Sunday, 22 February 2009
Tellicherry Church Restored
Fig. 1. Thalassery Protestant Church under restoration, January 2009. Photo Jissu Jacob.
Like most of the descendants of English families who formerly lived in India, and who have recently made the long journey out to India to visit the places where our ancestors lived and died; I too have explored overgrown, mouldering churchyards, and collapsing churches.
Fig. 2. The decaying Protestant Church at Tellicherry, in 2006. Photo courtesy of Lindsay Gething.
My trip to Tellicherry was no different. I had arrived at the church yard at dusk, in December 2006 to find the churchyard so overgrown and difficult to access, that I had decided that I wouldn't risk entering it.
Lindsay Gething who also visited the church in 2006, was however made of sterner stuff, as can be seen in the two photos that she took during her visit to Thalaserry.
Fig. 3. Tellicherry church, 2006. Lindsay Gething.
It is easy to understand that these churches are largely irrelevant to the vast majority of Indians and that they have far more pressing tasks in their lives than the restoration of some long over grown and redundant church. Indeed, one only has to see the state of many churches here in Britain to encounter similar neglect and decay, so it is hardly surprising that these churches are fast disappearing.
So it is with the greatest of surprise, pleasure and appreciation that I have discovered through the work of Jissu Jacob that this particular church is being restored by the local authorities. Jissu Jacob is a local tourist guide based near Thalaserry, with keen interest in local history.  We have been working on several research projects in the Thalaserry area over the past year. Jissu took the following photos that portray the excellent work being undertaken in January 2009.
I have not been able to find out who is responsible for this very thorough work. I would very much like to be able to find out in order to thank them formally. If you are able to tell who has undertaken this work, I would love to hear from you.
Fig. 4. Tellicherry Church under restoration in January 2009. Photo by Jissu Jacob.
As can be seen from the photo above, this fine little church in the Gothic Revival style is coming back to life. Local tradition says that this church was built by Edward Brennan. Edward Brennan was appointed Master Attendant at Tellicherry responsible for the port, in September 1828. 
Brennan emulated his predecessor Mr. Oakes,in the post of Master Attendant, by becoming an important philanthropist in the town. Both Oakes and Brennan must have become deeply involved and committed to the welfare of the many poor Indians in and around the town. They both devoted much of their free time and personal money towards improving conditions for these local people.
In 1862, Brennan founded a college, which he endowed with Rs.8900. "to give the boys of all castes, creeds, and colour a sound English education”.
This college went on to become a very important college for the development of Indians who then went on to play a highly important role in developing Indian capability to rule effectively after independence. It survives to this day as a highly respected teacher training establishment.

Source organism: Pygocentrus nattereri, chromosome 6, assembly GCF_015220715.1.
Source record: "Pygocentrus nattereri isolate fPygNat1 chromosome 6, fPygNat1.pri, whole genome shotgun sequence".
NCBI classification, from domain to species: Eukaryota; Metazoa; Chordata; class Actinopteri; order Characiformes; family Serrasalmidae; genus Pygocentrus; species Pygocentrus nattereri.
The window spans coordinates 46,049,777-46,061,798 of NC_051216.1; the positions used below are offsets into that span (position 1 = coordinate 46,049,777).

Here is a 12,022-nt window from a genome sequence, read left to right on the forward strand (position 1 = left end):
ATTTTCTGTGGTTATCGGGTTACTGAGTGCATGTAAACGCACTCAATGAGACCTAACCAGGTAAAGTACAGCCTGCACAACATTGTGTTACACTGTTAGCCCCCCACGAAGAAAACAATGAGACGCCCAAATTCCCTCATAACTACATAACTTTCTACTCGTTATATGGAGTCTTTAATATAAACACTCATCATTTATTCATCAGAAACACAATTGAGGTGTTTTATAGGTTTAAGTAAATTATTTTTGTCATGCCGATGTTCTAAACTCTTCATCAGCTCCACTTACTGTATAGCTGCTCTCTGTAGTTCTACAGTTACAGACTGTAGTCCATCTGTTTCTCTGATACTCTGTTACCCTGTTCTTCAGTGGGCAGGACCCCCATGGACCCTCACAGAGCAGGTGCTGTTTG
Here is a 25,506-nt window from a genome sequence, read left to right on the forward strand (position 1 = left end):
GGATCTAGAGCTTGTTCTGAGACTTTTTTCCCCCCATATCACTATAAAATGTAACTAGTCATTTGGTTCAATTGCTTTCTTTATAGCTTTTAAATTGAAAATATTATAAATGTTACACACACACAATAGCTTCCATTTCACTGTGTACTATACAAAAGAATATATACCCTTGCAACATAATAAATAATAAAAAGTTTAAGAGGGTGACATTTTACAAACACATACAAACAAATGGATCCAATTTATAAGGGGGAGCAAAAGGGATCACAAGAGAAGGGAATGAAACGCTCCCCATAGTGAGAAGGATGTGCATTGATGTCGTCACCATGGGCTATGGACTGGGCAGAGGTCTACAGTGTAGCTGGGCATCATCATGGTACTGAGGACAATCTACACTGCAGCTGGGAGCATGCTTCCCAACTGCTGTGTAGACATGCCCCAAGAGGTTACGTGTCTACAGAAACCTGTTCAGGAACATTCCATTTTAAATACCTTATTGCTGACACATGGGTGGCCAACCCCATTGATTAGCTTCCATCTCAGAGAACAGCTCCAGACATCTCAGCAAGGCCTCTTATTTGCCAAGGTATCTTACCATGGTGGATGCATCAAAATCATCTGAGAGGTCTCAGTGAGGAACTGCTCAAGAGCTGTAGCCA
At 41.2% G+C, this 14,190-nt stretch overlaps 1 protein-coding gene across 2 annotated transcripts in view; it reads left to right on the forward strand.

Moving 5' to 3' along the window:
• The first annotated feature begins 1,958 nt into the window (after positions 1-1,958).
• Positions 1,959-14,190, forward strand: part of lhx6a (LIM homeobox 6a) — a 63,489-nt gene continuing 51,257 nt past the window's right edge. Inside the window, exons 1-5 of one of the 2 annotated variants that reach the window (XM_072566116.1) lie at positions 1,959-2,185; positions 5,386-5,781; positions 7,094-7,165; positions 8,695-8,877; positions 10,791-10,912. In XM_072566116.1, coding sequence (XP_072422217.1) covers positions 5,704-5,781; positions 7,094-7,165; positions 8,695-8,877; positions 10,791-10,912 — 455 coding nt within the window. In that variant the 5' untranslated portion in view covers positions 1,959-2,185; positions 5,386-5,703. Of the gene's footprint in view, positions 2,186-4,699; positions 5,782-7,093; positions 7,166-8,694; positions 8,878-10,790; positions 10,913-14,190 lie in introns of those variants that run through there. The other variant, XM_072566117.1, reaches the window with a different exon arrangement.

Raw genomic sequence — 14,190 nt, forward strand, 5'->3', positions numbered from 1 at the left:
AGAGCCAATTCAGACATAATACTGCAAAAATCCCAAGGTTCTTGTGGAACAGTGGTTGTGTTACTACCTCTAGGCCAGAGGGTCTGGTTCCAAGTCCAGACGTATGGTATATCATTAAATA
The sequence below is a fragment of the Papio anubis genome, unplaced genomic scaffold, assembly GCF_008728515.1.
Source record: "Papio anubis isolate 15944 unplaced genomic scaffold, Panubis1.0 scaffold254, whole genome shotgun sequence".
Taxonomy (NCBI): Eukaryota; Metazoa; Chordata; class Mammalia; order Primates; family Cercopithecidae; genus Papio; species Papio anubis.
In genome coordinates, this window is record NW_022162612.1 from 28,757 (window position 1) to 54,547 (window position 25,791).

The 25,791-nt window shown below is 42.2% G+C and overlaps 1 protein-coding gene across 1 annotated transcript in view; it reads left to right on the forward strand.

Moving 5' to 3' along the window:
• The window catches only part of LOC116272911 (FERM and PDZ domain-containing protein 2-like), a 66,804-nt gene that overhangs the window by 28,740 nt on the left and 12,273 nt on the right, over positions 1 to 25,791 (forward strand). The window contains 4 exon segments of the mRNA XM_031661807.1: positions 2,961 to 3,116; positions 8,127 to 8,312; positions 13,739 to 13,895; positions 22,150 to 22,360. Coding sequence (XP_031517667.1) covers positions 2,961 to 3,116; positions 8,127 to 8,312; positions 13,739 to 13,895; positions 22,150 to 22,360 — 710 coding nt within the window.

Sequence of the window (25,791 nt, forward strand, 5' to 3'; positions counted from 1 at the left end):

Fig. 5. Tablet inside church recording Edward Brennan. Photo Jissu Jacob.
Edward Brennan's grave is believed to be located in this churchyard.
Fig. 6. The newly restored boundary wall between the fort and the church. Jissu Jacob.
It is clear that a graveyard existed on this site for a considerable period before the current church was built, because the earliest gravestone found to date comes from 1768.
The exact date of the churches construction is unknown to me at present.
However, it was probably built in about 1840, or shortly thereafter, judging by the style, which is based on that used in English Medieval churches built in the Perpendicular style between 1300 and 1550, and which had come back into fashion, following its rediscovery by architects like Pugin, in the 1830's.
There was a move away from the Classical styles used by an earlier generation, on the church like St. John's Church at Cannanore  and at other places in India like Skinners Church in Delhi.
During the 1830's and 1840's the Gothic Revival style was being used by emerging architects to construct many of new churches that were being built in the rapidly growing suburbs of the industrial cities in England, where a religious revival was underway during this period.
The church had certainly been built by 1854, as is demonstrated by the passage below that was published in that year.
An anonymous writer who had travelled to Tellicherry, wrote an article that appeared in 1854 in the "Home friend, a weekly miscellany of amusement and instruction; By Society for promoting Christian knowledge", described a journey to Tellicherry. This trip appears to have taken place some years before the article was written, so it is possible that the church was built some ten to fifteen years before the account was published.
"Tellicherry Proper, or the town of Tellicherry, is built on a low ground, almost on a level with the sea. The town consists of some two hundred-irregularly built European houses; the bazaars; the market-place; a few so-called shops; an immense prison built on a lofty bastion facing the sea, which prison includes the dens for criminals and the debtor’s gaol comprising also a lunatic asylum; the Zillah Court, and a species of chapel. Besides these, there is a Catholic chapel and a Protestant church, and the burial-grounds of both creeds, situated on a high mound nearly overhanging the sea."
Before the church was built it is probable that any religious services at Tellicherry will have been held inside the fort. It is very likely that the court building had served this purpose for the garrison.